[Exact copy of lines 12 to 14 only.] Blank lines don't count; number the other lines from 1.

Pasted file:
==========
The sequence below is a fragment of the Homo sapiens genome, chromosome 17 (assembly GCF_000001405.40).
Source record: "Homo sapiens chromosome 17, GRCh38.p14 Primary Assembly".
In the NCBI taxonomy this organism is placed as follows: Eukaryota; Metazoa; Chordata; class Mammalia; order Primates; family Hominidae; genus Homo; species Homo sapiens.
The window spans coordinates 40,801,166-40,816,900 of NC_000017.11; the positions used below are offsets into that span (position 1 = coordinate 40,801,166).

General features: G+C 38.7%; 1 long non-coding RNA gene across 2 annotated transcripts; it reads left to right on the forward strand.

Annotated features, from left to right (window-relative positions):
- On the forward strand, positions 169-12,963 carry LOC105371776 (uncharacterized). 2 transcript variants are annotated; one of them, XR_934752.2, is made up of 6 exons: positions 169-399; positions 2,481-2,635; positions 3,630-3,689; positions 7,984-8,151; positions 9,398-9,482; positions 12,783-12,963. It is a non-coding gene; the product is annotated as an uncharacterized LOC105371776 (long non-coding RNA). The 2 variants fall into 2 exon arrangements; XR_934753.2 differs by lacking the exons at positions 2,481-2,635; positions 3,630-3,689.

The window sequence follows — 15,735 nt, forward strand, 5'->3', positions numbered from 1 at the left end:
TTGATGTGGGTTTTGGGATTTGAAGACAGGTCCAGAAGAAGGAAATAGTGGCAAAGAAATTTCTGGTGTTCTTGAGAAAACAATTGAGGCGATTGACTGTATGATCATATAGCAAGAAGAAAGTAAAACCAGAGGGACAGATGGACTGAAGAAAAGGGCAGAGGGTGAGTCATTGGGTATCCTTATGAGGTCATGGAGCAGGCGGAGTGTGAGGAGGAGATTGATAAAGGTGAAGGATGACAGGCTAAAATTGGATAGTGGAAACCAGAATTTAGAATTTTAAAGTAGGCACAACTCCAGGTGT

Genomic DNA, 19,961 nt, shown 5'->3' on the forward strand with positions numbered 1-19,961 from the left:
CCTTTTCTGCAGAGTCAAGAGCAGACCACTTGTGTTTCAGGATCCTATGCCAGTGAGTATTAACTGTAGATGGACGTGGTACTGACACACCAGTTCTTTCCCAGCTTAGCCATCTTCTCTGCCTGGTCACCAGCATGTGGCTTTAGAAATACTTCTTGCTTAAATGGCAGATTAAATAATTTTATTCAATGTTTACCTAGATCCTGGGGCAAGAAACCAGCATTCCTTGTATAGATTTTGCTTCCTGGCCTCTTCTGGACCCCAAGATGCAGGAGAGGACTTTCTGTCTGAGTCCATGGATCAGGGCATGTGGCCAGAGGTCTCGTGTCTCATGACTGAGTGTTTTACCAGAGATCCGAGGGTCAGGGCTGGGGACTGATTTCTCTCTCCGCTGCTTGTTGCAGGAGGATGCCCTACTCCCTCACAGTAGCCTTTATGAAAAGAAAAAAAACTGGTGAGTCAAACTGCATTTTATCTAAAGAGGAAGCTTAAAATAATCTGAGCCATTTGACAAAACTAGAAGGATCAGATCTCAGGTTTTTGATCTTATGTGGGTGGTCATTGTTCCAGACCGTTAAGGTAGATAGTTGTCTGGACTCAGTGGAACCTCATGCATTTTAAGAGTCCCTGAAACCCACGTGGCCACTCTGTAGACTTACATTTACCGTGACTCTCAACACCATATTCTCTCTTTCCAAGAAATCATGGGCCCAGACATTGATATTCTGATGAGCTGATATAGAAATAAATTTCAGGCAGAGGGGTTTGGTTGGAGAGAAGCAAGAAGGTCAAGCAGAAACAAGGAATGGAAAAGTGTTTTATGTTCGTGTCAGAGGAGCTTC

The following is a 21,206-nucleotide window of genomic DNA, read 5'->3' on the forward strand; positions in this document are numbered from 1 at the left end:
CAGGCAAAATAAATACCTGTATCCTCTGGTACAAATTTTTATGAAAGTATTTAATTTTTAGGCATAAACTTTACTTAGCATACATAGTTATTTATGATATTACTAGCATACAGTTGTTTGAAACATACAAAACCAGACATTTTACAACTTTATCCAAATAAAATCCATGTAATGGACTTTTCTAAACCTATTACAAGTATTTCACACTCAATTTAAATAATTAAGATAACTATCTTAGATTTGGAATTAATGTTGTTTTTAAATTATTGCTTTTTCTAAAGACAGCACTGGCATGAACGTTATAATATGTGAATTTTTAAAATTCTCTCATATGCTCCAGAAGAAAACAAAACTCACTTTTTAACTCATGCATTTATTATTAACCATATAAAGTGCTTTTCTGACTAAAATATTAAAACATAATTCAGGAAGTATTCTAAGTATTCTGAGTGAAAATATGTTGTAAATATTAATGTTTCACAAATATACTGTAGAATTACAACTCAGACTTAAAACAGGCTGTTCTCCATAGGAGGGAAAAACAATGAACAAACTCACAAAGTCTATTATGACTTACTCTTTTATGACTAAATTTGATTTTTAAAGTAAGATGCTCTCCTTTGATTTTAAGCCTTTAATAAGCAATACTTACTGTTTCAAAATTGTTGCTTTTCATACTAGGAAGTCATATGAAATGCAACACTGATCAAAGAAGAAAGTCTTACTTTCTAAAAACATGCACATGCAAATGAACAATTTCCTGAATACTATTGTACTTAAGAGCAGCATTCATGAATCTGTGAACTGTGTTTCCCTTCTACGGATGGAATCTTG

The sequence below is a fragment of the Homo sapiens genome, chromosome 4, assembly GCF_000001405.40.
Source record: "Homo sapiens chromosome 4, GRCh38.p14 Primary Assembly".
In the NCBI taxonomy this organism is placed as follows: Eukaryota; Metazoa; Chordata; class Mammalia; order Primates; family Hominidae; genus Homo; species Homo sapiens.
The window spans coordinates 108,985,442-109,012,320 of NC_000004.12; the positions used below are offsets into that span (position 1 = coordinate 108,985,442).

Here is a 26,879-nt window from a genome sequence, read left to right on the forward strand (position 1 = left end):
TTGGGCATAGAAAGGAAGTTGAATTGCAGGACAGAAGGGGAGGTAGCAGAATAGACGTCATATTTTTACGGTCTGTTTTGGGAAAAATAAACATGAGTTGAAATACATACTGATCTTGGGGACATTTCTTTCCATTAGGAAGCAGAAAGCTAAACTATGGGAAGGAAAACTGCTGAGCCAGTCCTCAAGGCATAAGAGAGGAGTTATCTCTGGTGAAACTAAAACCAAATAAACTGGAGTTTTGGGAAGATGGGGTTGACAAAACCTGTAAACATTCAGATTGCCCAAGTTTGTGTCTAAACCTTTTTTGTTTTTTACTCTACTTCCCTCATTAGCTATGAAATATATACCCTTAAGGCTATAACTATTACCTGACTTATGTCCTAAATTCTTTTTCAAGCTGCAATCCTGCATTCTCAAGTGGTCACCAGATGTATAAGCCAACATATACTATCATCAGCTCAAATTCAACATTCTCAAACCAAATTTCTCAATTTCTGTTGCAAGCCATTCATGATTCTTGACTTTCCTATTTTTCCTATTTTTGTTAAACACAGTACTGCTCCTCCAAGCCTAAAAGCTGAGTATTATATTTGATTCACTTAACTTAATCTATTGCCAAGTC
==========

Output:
The following is a 21,206-nucleotide window of genomic DNA, read 5'->3' on the forward strand; positions in this document are numbered from 1 at the left end:
CAGGCAAAATAAATACCTGTATCCTCTGGTACAAATTTTTATGAAAGTATTTAATTTTTAGGCATAAACTTTACTTAGCATACATAGTTATTTATGATATTACTAGCATACAGTTGTTTGAAACATACAAAACCAGACATTTTACAACTTTATCCAAATAAAATCCATGTAATGGACTTTTCTAAACCTATTACAAGTATTTCACACTCAATTTAAATAATTAAGATAACTATCTTAGATTTGGAATTAATGTTGTTTTTAAATTATTGCTTTTTCTAAAGACAGCACTGGCATGAACGTTATAATATGTGAATTTTTAAAATTCTCTCATATGCTCCAGAAGAAAACAAAACTCACTTTTTAACTCATGCATTTATTATTAACCATATAAAGTGCTTTTCTGACTAAAATATTAAAACATAATTCAGGAAGTATTCTAAGTATTCTGAGTGAAAATATGTTGTAAATATTAATGTTTCACAAATATACTGTAGAATTACAACTCAGACTTAAAACAGGCTGTTCTCCATAGGAGGGAAAAACAATGAACAAACTCACAAAGTCTATTATGACTTACTCTTTTATGACTAAATTTGATTTTTAAAGTAAGATGCTCTCCTTTGATTTTAAGCCTTTAATAAGCAATACTTACTGTTTCAAAATTGTTGCTTTTCATACTAGGAAGTCATATGAAATGCAACACTGATCAAAGAAGAAAGTCTTACTTTCTAAAAACATGCACATGCAAATGAACAATTTCCTGAATACTATTGTACTTAAGAGCAGCATTCATGAATCTGTGAACTGTGTTTCCCTTCTACGGATGGAATCTTG

The sequence below is a fragment of the Homo sapiens genome, chromosome 4, assembly GCF_000001405.40.